To Blog or Not To Blog
Posted by AaronF
Sometime in the late 80s, I was watching one of those daytime talk shows. I don’t remember the hosts or much about the guests. But, I do remember an exchange between two of the guests that bothered me then and still does. The exchange wouldn’t happen today, but I do think it message is relevant to blogging: No matter who you are, if you can blog, you can be heard.
“But, who are you?”
At some point during the talk show, the first guest, an everyday person, sat beside a second guest who had achieved a certain level of celebrity. The host commented about a book being promoted on the show to which the first guest commented “I would like to write a book someday.”
The second guest was perturbed and retorted “But, who are you? And, why would anyone want to read what you have to say.” The first guest was visibly hurt.
As I said, the exchange wouldn’t happen today—it couldn’t. The Internet has made it possible for virtually anyone to build an audience.
Audience Pull vs. Audience Push
What the second guest couldn’t fathom is that an everyday person could possibly draw an audience, let alone have something important to say.
Blogging has enabled us mere mortals to pull an audience, unlike traditional media channels that require pushing content (like books) out to audiences.
David Weinberger in his exchange with Andrew Keen on Web 2.0 (http://www.wsj.com/news/articles/SB118460229729267677) put it this way:
“So, traditional distribution makes it look like talent is a you-got-it-or-you-don’t proposition—you’re an artist or you’re a monkey. …With the Web, we can still listen to the world’s greatest, but we can find others who touch us even though their technique isn’t perfect.”
In other words, traditional media channels push content out to the market for a known, established audience. Blogging lets you pull audience in by providing content the audience is interested in.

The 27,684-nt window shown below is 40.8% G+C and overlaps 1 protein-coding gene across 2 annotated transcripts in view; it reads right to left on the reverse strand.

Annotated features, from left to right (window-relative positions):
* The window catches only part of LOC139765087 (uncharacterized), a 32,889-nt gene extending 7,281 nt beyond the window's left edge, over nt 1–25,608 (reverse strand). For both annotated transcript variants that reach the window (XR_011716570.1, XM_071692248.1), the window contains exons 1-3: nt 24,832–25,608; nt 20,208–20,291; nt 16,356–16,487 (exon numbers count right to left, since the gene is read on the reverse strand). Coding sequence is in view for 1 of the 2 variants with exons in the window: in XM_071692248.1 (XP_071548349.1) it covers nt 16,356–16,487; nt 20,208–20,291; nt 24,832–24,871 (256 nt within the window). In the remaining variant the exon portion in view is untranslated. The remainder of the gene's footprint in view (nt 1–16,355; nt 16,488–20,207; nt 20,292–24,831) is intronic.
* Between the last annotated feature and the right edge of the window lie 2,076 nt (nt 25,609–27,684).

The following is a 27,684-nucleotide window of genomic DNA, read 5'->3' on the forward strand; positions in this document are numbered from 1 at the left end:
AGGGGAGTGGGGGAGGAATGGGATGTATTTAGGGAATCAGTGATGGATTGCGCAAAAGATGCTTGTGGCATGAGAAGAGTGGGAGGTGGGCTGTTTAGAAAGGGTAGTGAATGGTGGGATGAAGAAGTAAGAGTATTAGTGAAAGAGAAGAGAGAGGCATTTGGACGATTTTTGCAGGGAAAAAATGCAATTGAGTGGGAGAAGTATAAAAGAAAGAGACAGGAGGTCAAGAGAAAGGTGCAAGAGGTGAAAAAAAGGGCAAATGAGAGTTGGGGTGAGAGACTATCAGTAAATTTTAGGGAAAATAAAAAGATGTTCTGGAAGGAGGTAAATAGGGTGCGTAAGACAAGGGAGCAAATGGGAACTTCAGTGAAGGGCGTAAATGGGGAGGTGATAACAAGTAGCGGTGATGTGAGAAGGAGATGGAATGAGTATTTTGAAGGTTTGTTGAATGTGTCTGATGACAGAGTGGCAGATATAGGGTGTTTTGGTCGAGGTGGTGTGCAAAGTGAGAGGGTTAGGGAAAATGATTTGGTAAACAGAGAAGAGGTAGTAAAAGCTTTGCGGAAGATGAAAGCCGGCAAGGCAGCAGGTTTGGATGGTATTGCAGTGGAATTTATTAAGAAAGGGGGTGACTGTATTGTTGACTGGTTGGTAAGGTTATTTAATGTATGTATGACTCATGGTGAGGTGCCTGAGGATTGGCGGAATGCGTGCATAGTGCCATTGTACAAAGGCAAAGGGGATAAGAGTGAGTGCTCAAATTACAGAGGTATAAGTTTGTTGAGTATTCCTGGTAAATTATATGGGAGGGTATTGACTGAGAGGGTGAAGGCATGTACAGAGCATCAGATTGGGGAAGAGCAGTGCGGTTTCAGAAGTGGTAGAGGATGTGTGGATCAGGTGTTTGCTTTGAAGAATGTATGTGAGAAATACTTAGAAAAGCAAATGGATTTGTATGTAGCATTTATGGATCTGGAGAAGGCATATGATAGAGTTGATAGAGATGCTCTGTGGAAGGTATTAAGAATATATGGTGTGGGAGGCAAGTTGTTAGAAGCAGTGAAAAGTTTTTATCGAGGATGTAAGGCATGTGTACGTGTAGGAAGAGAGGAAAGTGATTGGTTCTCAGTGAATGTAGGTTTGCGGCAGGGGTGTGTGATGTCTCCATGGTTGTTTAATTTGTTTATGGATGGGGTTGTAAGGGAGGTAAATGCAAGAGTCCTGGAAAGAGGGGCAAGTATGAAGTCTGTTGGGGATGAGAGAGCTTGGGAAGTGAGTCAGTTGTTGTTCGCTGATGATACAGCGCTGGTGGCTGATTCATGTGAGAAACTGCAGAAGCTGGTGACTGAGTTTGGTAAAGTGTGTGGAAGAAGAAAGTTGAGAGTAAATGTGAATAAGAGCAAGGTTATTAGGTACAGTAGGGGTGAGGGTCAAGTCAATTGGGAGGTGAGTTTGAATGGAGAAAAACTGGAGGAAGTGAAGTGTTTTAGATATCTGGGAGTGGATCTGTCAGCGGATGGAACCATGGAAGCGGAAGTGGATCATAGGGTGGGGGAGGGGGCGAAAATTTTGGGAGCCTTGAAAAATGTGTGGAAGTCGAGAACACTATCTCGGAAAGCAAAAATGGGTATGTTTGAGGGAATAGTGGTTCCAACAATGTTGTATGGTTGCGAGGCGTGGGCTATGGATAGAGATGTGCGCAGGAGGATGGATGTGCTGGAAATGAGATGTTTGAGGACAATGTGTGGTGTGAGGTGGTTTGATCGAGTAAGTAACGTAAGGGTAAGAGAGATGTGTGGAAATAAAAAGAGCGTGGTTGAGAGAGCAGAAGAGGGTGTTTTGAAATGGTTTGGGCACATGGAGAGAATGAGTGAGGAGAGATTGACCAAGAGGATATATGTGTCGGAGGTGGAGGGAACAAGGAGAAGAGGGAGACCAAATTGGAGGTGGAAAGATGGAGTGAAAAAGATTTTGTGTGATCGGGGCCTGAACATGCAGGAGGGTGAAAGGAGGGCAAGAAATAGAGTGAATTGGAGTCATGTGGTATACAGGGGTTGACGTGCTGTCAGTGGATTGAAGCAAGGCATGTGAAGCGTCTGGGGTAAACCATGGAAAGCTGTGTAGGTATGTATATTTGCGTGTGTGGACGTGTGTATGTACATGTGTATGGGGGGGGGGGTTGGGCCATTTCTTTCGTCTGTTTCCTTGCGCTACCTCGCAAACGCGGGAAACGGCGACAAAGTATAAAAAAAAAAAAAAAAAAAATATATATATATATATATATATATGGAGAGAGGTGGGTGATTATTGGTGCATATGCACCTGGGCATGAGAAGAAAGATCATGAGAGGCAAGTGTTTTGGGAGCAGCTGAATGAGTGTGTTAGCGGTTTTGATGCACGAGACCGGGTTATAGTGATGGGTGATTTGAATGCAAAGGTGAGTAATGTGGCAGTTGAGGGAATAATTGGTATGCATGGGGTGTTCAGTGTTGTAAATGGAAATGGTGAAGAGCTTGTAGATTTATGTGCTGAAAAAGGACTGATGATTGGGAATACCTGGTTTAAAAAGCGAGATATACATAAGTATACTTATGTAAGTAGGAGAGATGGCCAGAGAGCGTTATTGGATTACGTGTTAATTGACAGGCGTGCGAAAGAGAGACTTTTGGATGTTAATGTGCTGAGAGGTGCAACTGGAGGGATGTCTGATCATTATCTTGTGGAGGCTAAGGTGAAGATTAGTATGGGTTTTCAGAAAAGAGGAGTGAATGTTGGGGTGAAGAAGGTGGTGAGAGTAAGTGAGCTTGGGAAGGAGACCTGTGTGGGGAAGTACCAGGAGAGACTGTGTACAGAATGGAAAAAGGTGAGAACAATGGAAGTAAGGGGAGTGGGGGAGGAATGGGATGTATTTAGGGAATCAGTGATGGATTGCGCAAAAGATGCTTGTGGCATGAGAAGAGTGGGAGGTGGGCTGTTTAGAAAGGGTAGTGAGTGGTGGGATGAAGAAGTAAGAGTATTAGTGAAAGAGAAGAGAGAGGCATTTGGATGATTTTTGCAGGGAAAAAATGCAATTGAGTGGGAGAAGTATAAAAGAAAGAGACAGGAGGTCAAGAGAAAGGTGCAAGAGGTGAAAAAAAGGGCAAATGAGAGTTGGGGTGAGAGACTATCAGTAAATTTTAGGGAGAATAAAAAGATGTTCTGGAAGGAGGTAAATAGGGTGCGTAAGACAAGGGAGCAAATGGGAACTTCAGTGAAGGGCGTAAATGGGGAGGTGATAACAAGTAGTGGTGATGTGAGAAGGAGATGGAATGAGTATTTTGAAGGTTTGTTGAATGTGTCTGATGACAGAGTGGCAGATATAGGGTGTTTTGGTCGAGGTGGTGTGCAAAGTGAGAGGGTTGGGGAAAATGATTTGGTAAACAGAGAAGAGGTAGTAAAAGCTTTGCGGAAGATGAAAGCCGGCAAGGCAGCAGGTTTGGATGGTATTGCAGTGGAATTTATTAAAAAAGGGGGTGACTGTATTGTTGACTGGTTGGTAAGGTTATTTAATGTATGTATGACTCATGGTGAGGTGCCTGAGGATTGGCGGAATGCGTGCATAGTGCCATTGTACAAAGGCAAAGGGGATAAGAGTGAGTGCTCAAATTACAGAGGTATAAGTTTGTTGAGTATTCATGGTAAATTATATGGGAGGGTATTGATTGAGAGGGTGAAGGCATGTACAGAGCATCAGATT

Three Types of Content
In my estimation, audiences are interested three types of content (from bloggers):
- Content that says something. You have an opinion and you want to express it. Blogging can help you do that.
- Content that shares something. A colleague asked me recently to help him plan a keynote address. He showed me some significant research he had done on his topic. At one moment while we were pouring over the data and he was becoming quite excited about its implications to his field, I blurted out “Yes, but none of this means anything until you communicate it.” We both sat stunned by what I had just said. We literally didn’t move or say anything for a few moments; we were both thinking it through. Blogging is a great place to share your ideas.
- Content that explores something. Not unlike this post, you have a topic that you want to explore. Blogging can provide a way for you explore such a topic. Through commenting, you readers can help you explore too.
What’s in a Name?
Okay, okay, that’s one too many Shakespearian references. Contrary to the talk show guest who criticized the other guest for wanting to write book, you don’t need a name (celebrity) to say, share, or explore something.
Blogs give you the opportunity to pull an audience and readers seem to care little who you are—at first. If you do happen to build a name for yourself, then readers seem to care very much: http://www.therichest.com/rich-list/world/worlds-10-top-earning-bloggers/. Until then, keep in mind these words from David Weinberger:
“With the Web, we can still listen to the world’s greatest, but we can find other who touch us even though their technique isn’t perfect.”f
Bonus Content: Two Alternatives to Blogging
Maybe you have something to say, share, or explore, but it’s limited—you have no interest in committing to your own blog. Here are two alternatives to consider:
- Comment on blogs of interest. As you read posts of interest, take time to comment. Well-crafted comments can generate as much interest as the original post.
- Post on an existing blog as a guest. If you build rapport with a bloggers (say, by thoughtfully commenting on their blogs), consider asking if you can write a guest post. Pitch something that fits in with their editorial needs.
This site uses Akismet to reduce spam. Learn how your comment data is processed.